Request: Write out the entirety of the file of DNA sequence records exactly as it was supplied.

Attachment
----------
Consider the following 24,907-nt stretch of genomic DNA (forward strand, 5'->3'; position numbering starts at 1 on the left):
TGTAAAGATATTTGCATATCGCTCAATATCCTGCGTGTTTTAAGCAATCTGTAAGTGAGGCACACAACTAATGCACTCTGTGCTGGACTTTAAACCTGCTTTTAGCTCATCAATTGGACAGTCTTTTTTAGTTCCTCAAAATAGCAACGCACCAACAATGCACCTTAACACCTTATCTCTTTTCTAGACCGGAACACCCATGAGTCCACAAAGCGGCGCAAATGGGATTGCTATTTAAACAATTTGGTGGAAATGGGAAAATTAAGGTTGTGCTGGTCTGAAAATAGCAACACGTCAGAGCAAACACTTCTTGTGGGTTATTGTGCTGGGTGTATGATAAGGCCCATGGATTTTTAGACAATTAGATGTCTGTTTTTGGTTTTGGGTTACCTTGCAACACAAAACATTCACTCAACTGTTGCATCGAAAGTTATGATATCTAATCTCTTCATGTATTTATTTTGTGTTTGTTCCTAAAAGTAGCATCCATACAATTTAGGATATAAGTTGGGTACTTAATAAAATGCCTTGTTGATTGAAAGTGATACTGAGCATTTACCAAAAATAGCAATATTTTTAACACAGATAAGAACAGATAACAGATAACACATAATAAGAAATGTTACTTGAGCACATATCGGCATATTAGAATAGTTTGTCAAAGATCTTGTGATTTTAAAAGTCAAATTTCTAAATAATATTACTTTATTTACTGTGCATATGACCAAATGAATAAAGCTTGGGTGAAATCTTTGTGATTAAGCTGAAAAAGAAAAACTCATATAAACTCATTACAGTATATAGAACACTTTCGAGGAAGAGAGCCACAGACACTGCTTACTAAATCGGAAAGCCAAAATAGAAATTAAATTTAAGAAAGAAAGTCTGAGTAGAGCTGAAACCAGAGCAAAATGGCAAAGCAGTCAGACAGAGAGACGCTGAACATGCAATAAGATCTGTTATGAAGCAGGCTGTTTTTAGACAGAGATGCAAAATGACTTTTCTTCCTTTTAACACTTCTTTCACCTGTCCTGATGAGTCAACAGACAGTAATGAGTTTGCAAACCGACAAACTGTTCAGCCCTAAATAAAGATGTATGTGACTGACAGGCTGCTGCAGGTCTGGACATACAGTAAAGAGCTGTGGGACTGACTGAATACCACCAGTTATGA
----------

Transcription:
Consider the following 24,907-nt stretch of genomic DNA (forward strand, 5'->3'; position numbering starts at 1 on the left):
TGTAAAGATATTTGCATATCGCTCAATATCCTGCGTGTTTTAAGCAATCTGTAAGTGAGGCACACAACTAATGCACTCTGTGCTGGACTTTAAACCTGCTTTTAGCTCATCAATTGGACAGTCTTTTTTAGTTCCTCAAAATAGCAACGCACCAACAATGCACCTTAACACCTTATCTCTTTTCTAGACCGGAACACCCATGAGTCCACAAAGCGGCGCAAATGGGATTGCTATTTAAACAATTTGGTGGAAATGGGAAAATTAAGGTTGTGCTGGTCTGAAAATAGCAACACGTCAGAGCAAACACTTCTTGTGGGTTATTGTGCTGGGTGTATGATAAGGCCCATGGATTTTTAGACAATTAGATGTCTGTTTTTGGTTTTGGGTTACCTTGCAACACAAAACATTCACTCAACTGTTGCATCGAAAGTTATGATATCTAATCTCTTCATGTATTTATTTTGTGTTTGTTCCTAAAAGTAGCATCCATACAATTTAGGATATAAGTTGGGTACTTAATAAAATGCCTTGTTGATTGAAAGTGATACTGAGCATTTACCAAAAATAGCAATATTTTTAACACAGATAAGAACAGATAACAGATAACACATAATAAGAAATGTTACTTGAGCACATATCGGCATATTAGAATAGTTTGTCAAAGATCTTGTGATTTTAAAAGTCAAATTTCTAAATAATATTACTTTATTTACTGTGCATATGACCAAATGAATAAAGCTTGGGTGAAATCTTTGTGATTAAGCTGAAAAAGAAAAACTCATATAAACTCATTACAGTATATAGAACACTTTCGAGGAAGAGAGCCACAGACACTGCTTACTAAATCGGAAAGCCAAAATAGAAATTAAATTTAAGAAAGAAAGTCTGAGTAGAGCTGAAACCAGAGCAAAATGGCAAAGCAGTCAGACAGAGAGACGCTGAACATGCAATAAGATCTGTTATGAAGCAGGCTGTTTTTAGACAGAGATGCAAAATGACTTTTCTTCCTTTTAACACTTCTTTCACCTGTCCTGATGAGTCAACAGACAGTAATGAGTTTGCAAACCGACAAACTGTTCAGCCCTAAATAAAGATGTATGTGACTGACAGGCTGCTGCAGGTCTGGACATACAGTAAAGAGCTGTGGGACTGACTGAATACCACCAGTTATGA